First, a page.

7. State of the World (SOW)

One of the core features of AMPS is the ability to persist the most recent update for each distinct message published to a given topic. The State of the World (SOW) can be thought of as a database where messages published to AMPS are filtered into topics, and where the topics store the latest update to each distinct message. The State of the World gives subscribers the ability to quickly resolve any differences between their data and updated data in the SOW by querying the current state of a topic, or any set of messages inside a topic. Topics recorded in the State of the World are also used for caching data, providing “point in time” snapshots of active data flows, providing key/value stores over data flows, and so on. Topics recorded in the State of the World are the underlying sources for AMPS aggregation and analytics capabilities, and the ability to store the previous state of a message is the foundation of advanced messaging features such as delta messaging and out of focus notifications.

AMPS also provides the ability to keep historical snapshots of the contents of the State of the World, which allows subscribers to query the contents of the SOW at a particular point in time and replay changes from that point in time.

AMPS can maintain the SOW for a topic in a persistent file, which will be available across restarts of the AMPS server. The SOW can also be transient, in which case the state of the SOW does not persist across server restarts.

Topics do not keep the current values in the SOW by default. To provide this capability for a topic, you must configure AMPS to maintain the topic in the State of the World by adding a definition for the Topic to the SOW section of the AMPS configuration file.

How Does the State of the World Work?

Much like tables in a relational database, topics in the AMPS State of the World persist the most recent update for each message. AMPS identifies a message by using a unique key for the message. The SOW key for a given message is similar to the primary key in a relational database: each value of the key is a unique message. The first time a message is received with a particular SOW key, AMPS adds the message to the SOW. Subsequent messages with the same SOW key value update the message.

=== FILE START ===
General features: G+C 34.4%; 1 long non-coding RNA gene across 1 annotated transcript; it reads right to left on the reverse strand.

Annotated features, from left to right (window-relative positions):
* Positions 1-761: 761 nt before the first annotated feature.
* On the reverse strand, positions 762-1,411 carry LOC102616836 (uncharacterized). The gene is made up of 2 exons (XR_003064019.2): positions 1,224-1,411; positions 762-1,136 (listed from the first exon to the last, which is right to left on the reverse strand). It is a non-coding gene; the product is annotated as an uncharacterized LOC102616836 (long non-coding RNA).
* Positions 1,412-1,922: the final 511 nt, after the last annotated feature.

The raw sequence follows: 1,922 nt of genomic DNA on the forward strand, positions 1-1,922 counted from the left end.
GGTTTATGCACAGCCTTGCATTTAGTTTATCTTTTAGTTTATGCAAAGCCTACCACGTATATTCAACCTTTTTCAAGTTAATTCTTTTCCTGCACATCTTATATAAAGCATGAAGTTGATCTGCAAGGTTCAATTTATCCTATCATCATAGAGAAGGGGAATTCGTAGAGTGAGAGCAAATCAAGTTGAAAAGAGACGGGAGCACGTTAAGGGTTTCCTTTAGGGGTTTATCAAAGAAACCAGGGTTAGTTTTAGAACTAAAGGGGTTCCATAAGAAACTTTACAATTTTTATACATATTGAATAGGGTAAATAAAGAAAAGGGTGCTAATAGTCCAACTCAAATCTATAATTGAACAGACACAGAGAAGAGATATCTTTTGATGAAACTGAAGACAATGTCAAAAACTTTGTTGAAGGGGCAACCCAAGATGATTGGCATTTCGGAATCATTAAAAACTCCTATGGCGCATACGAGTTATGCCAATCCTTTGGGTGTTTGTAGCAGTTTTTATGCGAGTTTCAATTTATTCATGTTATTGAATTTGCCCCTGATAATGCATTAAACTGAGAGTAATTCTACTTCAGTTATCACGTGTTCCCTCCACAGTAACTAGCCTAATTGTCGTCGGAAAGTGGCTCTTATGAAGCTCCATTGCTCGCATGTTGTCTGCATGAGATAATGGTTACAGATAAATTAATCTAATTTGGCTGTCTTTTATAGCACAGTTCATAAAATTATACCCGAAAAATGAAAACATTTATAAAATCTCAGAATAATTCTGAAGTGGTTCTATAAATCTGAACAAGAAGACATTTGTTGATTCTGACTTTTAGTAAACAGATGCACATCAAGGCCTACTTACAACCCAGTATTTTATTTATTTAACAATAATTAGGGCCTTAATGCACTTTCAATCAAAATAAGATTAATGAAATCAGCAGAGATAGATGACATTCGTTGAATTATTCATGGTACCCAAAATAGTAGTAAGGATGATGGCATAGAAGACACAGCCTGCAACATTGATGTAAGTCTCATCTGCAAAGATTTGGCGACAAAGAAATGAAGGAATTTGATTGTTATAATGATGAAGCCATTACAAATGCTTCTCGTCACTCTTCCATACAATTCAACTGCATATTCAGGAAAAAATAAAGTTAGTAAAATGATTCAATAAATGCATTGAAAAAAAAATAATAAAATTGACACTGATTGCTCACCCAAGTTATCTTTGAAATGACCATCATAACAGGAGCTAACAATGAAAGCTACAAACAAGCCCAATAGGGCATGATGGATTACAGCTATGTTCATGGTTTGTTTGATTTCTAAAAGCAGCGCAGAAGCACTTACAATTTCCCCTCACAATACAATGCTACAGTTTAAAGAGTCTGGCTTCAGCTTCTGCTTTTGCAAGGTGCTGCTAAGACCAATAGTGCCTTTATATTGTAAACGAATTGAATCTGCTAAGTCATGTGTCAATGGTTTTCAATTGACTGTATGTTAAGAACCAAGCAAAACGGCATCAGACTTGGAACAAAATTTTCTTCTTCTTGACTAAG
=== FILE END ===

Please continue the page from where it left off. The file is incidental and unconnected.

There are several ways to create a SOW key for a message:

  • Most applications specify that AMPS assigns a SOW key based on the content of the message. The fields to use for the key are specified in the SOW topic definition, and consist of one or more XPath expressions. AMPS finds the specified fields in the message and computes a SOW key based on the name of the topic and the values in these fields. 60East recommends this approach unless an application has a specific need for a different approach.
  • A topic can also be configured to require that a publisher provide a SOW key for each message when publishing the message to AMPS.
  • AMPS also supports the ability for custom SOW key generation logic to be defined in an AMPS module, which will be invoked to generate the SOW key for each message. While these SOW keys are generated automatically by AMPS, rather than being provided by the publisher, the logic to generate these keys is provided by the module, and the configuration required (if any) is determined by the module.

The following diagrams demonstrate how the SOW works, using a SOW topic that is configured to have AMPS determine the SOW key based on the /orderId field within the message. As each message comes in, AMPS uses the contents of the /orderId field to generate a SOW key for the message. The SOW key is used to identify unique records in the SOW, so AMPS will store a distinct record for each distinct /orderId value published to this topic. The calculated SOW key will be returned in the SowKey header of messages received from the topic in the SOW.